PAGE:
If the court grants a motion to dismiss, it must then decide whether to grant leave to amend. Pursuant to Rule 15(a), the court should “freely” give leave to amend “when justice so requires, ” and in the absence of a reason such as “undue delay, bad faith or dilatory motive on the part of the movant, repeated failure to cure deficiencies by amendments previously allowed, undue prejudice to the opposing party by virtue of allowance of the amendment, futility of the amendment, etc.” Foman v. Davis, 371 U.S. 178, 182 (1962). Generally, leave to amend is only denied when it is clear that the deficiencies of the complaint cannot be cured by amendment. See DeSoto v. Yellow Freight Sys., Inc., 957 F.2d 655, 658 (9th Cir. 1992).


         Because Plaintiff is appearing pro se in this case, the Court liberally construes his pleadings and subjects them to “less stringent standards than formal pleadings drafted by lawyers.” Erickson v. Pardus, 551 U.S. 89, 94 (2007) (citation omitted). Indeed, pro se plaintiffs in civil rights cases must be afforded “the benefit of any doubt.” Karim-Panahi v. Los Angeles Police Dep 't, 839 F.2d 621, 623 (9th Cir. 1988).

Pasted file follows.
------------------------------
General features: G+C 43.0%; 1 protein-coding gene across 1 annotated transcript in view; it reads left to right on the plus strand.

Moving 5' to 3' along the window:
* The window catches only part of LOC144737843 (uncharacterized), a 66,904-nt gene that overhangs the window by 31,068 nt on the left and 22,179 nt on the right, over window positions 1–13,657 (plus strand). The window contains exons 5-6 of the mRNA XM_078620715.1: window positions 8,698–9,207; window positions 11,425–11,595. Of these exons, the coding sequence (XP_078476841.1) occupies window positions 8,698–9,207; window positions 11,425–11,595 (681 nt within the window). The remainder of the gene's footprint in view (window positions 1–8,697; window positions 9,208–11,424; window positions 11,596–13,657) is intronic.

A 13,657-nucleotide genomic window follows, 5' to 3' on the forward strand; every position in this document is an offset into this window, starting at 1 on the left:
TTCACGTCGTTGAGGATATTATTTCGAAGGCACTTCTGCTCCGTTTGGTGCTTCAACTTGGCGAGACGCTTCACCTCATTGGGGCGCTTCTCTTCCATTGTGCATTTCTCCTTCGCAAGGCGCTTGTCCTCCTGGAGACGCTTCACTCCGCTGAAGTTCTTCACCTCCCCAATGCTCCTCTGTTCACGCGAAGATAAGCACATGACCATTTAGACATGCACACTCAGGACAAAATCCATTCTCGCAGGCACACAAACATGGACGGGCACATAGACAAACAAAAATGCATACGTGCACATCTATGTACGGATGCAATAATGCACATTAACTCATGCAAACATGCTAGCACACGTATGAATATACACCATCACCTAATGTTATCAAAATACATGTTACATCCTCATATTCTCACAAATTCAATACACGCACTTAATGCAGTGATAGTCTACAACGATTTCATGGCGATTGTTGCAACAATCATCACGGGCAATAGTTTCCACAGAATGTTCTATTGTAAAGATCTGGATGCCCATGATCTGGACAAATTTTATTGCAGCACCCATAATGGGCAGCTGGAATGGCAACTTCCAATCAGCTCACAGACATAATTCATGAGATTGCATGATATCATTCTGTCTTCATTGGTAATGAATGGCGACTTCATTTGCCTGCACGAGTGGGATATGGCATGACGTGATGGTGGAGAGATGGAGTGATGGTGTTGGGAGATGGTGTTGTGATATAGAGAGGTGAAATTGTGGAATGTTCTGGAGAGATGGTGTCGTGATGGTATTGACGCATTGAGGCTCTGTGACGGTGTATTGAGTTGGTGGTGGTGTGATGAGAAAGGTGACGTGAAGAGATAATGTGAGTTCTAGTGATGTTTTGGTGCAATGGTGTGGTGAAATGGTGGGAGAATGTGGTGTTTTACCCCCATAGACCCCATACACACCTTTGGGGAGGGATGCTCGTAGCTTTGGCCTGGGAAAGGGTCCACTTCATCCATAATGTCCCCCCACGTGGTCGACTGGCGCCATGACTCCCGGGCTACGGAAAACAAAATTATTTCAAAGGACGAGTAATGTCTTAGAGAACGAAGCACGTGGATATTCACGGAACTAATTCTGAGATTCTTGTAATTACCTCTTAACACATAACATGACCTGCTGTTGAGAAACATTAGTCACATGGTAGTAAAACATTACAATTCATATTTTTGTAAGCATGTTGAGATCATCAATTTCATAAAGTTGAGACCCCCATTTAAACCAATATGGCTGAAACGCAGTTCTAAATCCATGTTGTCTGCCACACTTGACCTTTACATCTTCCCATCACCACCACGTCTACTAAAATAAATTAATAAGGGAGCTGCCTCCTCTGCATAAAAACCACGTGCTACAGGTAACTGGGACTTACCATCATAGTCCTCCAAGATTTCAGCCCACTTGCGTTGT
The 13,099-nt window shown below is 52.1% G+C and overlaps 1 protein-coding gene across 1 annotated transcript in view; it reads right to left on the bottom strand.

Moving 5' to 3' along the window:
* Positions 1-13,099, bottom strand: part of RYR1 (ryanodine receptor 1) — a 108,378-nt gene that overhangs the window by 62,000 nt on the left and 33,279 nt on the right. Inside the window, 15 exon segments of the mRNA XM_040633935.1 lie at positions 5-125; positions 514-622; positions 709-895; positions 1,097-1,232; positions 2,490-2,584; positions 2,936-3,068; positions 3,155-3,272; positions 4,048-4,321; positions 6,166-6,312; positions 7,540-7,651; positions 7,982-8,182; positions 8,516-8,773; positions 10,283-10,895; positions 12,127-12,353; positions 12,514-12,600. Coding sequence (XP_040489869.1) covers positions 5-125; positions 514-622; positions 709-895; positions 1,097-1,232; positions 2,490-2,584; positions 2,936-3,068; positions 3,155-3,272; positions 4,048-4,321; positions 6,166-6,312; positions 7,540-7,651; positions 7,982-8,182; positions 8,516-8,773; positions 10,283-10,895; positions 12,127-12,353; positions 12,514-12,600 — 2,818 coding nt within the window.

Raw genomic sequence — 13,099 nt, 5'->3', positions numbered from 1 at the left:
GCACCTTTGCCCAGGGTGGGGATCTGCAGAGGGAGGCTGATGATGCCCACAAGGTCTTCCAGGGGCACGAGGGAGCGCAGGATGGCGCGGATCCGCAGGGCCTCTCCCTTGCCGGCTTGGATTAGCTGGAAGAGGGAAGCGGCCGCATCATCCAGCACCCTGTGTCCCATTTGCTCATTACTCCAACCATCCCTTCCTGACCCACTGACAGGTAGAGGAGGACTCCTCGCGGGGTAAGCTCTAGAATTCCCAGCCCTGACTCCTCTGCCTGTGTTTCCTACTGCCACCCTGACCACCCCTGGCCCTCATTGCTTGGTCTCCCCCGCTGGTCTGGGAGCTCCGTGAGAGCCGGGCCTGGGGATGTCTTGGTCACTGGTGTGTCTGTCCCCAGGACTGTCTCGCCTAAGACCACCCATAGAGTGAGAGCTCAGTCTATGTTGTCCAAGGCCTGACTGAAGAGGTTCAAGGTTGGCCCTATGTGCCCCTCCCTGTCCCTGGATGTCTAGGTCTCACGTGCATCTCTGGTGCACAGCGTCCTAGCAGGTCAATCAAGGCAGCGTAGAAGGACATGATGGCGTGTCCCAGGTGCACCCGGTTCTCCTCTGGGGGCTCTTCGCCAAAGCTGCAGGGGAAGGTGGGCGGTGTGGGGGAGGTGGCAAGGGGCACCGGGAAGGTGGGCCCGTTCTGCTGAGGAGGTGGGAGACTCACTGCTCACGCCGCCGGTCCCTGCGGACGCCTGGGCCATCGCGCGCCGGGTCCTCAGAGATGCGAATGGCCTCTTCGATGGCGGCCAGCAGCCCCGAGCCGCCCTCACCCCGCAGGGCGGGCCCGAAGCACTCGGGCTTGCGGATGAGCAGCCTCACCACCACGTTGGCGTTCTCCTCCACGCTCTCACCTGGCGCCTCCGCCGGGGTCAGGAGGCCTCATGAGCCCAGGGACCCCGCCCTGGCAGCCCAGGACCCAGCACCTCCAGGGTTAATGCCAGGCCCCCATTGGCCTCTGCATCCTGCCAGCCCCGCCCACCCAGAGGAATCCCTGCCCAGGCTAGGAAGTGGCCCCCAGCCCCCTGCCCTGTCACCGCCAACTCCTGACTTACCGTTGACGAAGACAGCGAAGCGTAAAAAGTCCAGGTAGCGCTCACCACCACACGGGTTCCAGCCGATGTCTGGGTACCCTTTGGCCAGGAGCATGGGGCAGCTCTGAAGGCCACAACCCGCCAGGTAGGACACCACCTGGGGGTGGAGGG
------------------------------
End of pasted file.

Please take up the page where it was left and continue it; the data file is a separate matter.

A. Individual Defendants' Motion to Dismiss

         The Individual Defendants move to dismiss Plaintiffs claims against them because Title VII imposes liability on employers, not individual employees. (Individual Defs.' MTD 2:8-9, ECF No. 17). The Ninth Circuit has “long held that Title VII does not provide a separate cause of action against supervisors or co-workers.” Craig v. M & O Agencies, Inc., 496 F.3d 1047, 1058 (9th Cir. 2007) (citations omitted). The Court therefore dismisses Plaintiffs claims against the Individual Defendants with prejudice because those claims are not legally cognizable.

         B. CCSD's Motion to Dismiss

         CCSD moves to dismiss Plaintiffs claims because the supporting allegations “are insufficient to raise a plausible Title VII claim.” (CCSD's MTD 6:21-22, ECF No. 16). Alternatively, CCSD seeks dismissal because Plaintiff's service of the Complaint failed to comply with Federal Rule ...